City of Tombs

On Monday morning of this week I was ready to write about the Church being a safe space for all people. I was ready to say the Church needs to be a space where all people feel welcomed and loved. A space where people can bring their true selves and work through their pain and sin together. A space where the atmosphere is filled with love and compassion.

That was Monday morning. By Tuesday morning I was waking up to messages about a young man in our city of Benton Harbor being shot and killed by a police officer. Numerous thoughts of sadness, anger, and confusion raced through my head. I feared we were seeing another example of injustice by the hands of an officer. Later in the day I was at a meeting where the speaker spoke several times about the Church being a safe space. But in light of what had happened that morning, safe space, suddenly had a much more literal meaning than it did on Monday morning.

This piece is not about policing in the black community, or any community for that matter. This is about the Christian calling of creating safe spaces, a calling that we have largely and historically delegated to government officials; Which has left us with the systemic issues we face today. Systemic issues that put everyone, including police officers in unhealthy and difficult positions. My starting point for this writing is not guilt, innocence, or blame. What I have done and witnessed most these past few days is something that Jesus himself did when he walked this Earth. Jesus wept. Jesus was so overcome by emotion when his friend Lazarus died, and was so overwhelmed by the emotions of others that he himself wept. He wept because of the death of his friend but he also wept because he felt the pain that others were carrying.

Pastor Brian and I visited the family that afternoon and not much was said. We spoke briefly about what happened, but mostly we sat together, cried together and prayed together. Later that afternoon we walked around the park where the man was shot and we could see, and in a small way feel the pain and grief the community and his loved ones were carrying. Similar to how the people wept outside of the tomb of Lazarus, people wept beside the memorial that had been made for the man who was known as Karate by family and friends.

For some of us we have to travel to the tombs, we have to travel to places where lives are consistently lost or in a state of danger. While others live amongst the tombs. Where are the safe spaces for so many of the people who knew Karate? Where was the safe space for Karate? After leaving the park we traveled back to our families and it was as if we had traveled into a different world. This cannot be the way we are supposed to be living. This brings us back to the idea of safe spaces. Christians are called to put their trust in Christ. We are called to find our safety in Christ, but we are not called to be safe.

While there is the need for the literal church building to be a literal safe space, there is a need for the Church, for the body of Christ to go out and be creating safe spaces. And sometimes, maybe even most of the time, that means giving up feelings of safety to do so. When Jesus told his disciples they were going to visit Lazarus, the disciples initially tried to stop him because there were people trying to kill him there. Following Jesus sometimes means following Jesus into uncomfortable and even unsafe places.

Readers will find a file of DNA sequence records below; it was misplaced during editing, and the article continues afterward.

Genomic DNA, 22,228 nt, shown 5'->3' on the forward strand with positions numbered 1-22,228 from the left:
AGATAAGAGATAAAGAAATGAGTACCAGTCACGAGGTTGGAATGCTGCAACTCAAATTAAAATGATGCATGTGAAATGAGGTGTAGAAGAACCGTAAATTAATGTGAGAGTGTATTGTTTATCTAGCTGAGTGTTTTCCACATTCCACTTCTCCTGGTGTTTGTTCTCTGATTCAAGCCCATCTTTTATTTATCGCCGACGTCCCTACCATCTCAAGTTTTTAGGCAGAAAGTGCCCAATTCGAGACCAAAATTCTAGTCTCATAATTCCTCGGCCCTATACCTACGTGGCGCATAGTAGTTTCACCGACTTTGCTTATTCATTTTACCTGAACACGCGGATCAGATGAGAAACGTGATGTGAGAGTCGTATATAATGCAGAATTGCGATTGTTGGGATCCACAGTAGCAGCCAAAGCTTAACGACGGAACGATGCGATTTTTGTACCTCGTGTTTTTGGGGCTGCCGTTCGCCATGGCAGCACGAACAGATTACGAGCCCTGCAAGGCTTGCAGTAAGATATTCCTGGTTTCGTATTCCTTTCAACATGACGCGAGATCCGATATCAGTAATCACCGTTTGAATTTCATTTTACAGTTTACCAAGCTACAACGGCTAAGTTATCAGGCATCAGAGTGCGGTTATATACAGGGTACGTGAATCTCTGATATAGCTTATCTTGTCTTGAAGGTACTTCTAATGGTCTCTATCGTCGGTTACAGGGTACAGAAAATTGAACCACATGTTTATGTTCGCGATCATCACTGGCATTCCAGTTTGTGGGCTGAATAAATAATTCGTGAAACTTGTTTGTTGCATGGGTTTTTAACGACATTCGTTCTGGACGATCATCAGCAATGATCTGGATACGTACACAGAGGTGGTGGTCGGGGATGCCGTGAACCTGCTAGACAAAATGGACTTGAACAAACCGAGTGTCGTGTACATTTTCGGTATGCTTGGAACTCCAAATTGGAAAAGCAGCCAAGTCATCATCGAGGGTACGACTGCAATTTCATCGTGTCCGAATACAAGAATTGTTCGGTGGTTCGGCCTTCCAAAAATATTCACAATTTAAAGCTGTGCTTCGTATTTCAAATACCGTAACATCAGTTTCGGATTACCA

Shortly after Jesus weeps he asks them to remove the stone in front of the tomb. He cries out for Lazarus to “come out” and tells the people to “unbind him” from the linen strips he was enclosed in and to “let him go.” Our weeping leads us to action. The time spent weeping with one another leads us to take the steps necessary to heal and to transform. Transforming our area from tombs with a few safe spaces, to an area where the body of Christ has stretched its limbs out so far that every corner, every alley, every park is being transformed by the healing touch of Christ into a safe space. This is not the call of one church, one pastor, one person, but the call of every person who claims to be a follower of Christ.

We too must find the ways to remove the stones that have kept people from living life abundantly. Stones such as inadequate funding for schools, stones such as the poverty prison that has been created within the city by only allowing subsidized housing in one part of the city. These are stones that are blocking many people from coming out of the tomb and finding those safe spaces. These stones often lead to the orange colored linen that so many people get wrapped in. These stones are not keeping problems out; they are creating them.

Creating safe spaces will have to tackle these large issues and for some of us we have the access, the skills, the knowledge and the ability to help remove these stones. But for some of us we are not placed in such positions, but we are still called to create these safe spaces for one another. It may look like opening up your home in a way you would have never thought of. It may look like using your abilities and resources in new and surprising ways. It may look like reaching out and being present with people you never would have before. No matter what it is, it will be you opening up your heart. No matter what it is, it will be you losing some of your comfortability. No matter what it is, it will be you losing some of your safety.



2 thoughts on “City of Tombs

  1. Hi Paul,
    This is really good. Thank you for your words and wisdom. Tony Campbell Associate General Secretary for the Reformed Church in America,


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